How Remedial Massage Can Assist Plantar Fasciitis
Plantar fasciitis results from inflammation and damage to the facial tissue on the inside of the foot called plantar fascia, which goes from your toes to your heel. This ligament helps support your arch, and helps to put spring in your step.
This condition is sometimes called ‘runner’s heel’ or dancer’s heel’, which reflects the fact that many of these cases arise from strenuous exercise. However, running or dancing are not the only ways that the planta fascia can become damaged, and some are surprisingly simple.
- Standing on hard surfaces for extended periods of time.
- Incorrect fitting shoes or wearing high heels.
- You put your body weight on the inside of your foot, rather than distributing it evenly. (this is called pronation)
Plantar fasciitis need not be a chronic condition, there are a number of ways to deal with this painful syndrome.
Massage Therapy and Plantar Fasciitis
An excellent way to deal with the pain of plantar fasciitis is by scheduling a massage with a therapist. Part of the treatment will involve stretching the ligament to get rid of any scar tissue that may have formed, and the use of a deep tissue massage. This massage will include the muscles of the foot and lower leg as well as manipulation of the ligament itself. Massage therapy will also bring more blood supply to the foot, which will help the ligament to heal up more quickly.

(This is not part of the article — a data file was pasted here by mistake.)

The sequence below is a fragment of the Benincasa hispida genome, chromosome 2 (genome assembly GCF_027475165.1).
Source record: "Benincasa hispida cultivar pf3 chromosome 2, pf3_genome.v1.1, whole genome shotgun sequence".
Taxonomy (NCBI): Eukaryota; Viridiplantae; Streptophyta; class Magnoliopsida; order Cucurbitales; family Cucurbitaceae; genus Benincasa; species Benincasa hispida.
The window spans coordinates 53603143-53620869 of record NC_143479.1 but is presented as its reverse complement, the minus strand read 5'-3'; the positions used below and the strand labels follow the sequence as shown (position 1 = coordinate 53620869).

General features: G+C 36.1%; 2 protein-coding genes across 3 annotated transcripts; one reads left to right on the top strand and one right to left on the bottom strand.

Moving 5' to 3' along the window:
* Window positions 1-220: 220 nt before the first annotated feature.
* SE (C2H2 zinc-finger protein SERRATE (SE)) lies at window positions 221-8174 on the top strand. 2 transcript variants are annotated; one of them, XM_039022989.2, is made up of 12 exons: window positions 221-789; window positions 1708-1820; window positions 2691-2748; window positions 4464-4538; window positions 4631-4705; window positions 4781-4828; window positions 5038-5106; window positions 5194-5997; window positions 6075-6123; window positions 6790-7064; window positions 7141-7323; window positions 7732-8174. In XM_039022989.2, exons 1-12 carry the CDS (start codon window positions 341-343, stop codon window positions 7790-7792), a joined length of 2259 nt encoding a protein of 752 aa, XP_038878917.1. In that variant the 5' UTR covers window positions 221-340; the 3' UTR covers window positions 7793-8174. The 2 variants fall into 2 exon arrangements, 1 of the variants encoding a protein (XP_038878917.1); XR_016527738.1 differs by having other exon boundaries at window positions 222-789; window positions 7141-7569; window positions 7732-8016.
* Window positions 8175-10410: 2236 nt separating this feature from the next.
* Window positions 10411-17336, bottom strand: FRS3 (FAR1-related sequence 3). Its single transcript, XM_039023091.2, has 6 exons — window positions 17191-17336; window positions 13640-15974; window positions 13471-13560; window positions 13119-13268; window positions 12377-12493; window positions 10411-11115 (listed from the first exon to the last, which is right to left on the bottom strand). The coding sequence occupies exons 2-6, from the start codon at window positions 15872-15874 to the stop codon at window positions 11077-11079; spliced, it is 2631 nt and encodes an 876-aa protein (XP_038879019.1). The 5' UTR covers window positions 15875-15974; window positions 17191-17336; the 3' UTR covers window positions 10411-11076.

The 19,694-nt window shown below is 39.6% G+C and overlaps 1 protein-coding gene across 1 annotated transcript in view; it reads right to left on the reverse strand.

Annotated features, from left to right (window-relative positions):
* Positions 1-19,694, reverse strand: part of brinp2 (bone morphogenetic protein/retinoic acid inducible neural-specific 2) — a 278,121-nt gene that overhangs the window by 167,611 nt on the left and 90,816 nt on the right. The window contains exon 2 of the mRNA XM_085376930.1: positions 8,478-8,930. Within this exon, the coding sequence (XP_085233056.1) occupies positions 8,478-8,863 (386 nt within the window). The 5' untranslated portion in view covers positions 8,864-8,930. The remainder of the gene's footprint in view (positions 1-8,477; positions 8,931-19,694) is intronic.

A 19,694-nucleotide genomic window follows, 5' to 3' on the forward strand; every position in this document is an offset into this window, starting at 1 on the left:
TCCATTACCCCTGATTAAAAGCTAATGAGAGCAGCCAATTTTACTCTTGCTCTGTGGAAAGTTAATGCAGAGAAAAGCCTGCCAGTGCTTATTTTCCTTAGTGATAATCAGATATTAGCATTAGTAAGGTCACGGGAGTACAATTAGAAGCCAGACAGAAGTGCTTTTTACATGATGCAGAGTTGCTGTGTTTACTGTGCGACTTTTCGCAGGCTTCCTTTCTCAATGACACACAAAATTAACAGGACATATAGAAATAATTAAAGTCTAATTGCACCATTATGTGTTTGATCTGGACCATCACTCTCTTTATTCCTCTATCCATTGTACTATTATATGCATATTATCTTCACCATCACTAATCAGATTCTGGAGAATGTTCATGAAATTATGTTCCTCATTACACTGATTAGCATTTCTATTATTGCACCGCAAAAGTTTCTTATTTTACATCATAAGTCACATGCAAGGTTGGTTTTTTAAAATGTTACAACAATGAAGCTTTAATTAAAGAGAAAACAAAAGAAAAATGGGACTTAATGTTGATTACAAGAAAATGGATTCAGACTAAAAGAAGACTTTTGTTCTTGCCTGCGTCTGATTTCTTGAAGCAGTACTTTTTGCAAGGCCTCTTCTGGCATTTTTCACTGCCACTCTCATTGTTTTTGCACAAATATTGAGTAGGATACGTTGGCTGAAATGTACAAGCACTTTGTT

In addition to, and in conjunction with massage, there are a number of other ways to treat plantar fasciitis. Some will be done with a therapist, while others can be done right at home. Your therapist will be happy to show you how to apply these methods yourself.
- Dry Chinese cupping seems to work quite well at stopping the pain of a damaged fascia ligament. Cups will be placed on the calf muscles, on the arch of the foot, and on the area of the Achilles tendon. This will obviously be done by your therapist.
- Glide cupping is also effective, this treatment involves applying cream to the arch of the foot & utilizing a specialized Chinese cup to glide over the plantar fascia.
- As with most injuries to ligaments or muscles, one of the first treatments to try at home is using ice (no more than 15 minutes 3 times a day with cloth between you and the ice) to cool off the inflammation, then heat to encourage more blood flow.
- You can also get relief by rolling a golf ball under your foot, or a frozen, individually-sized bottle of water.
- Loop a towel over the affected foot, positioning it under the arch. Lift up your straightened leg and, holding the ends of the towel in your hands, keep your leg stretched out and lean back as much as possible, pulling against the foot.
These methods should give you relief within a few weeks, and some people actually are pain free within days. Don’t let plantar fasciitis cramp your lifestyle when there are so many ways to deal with it.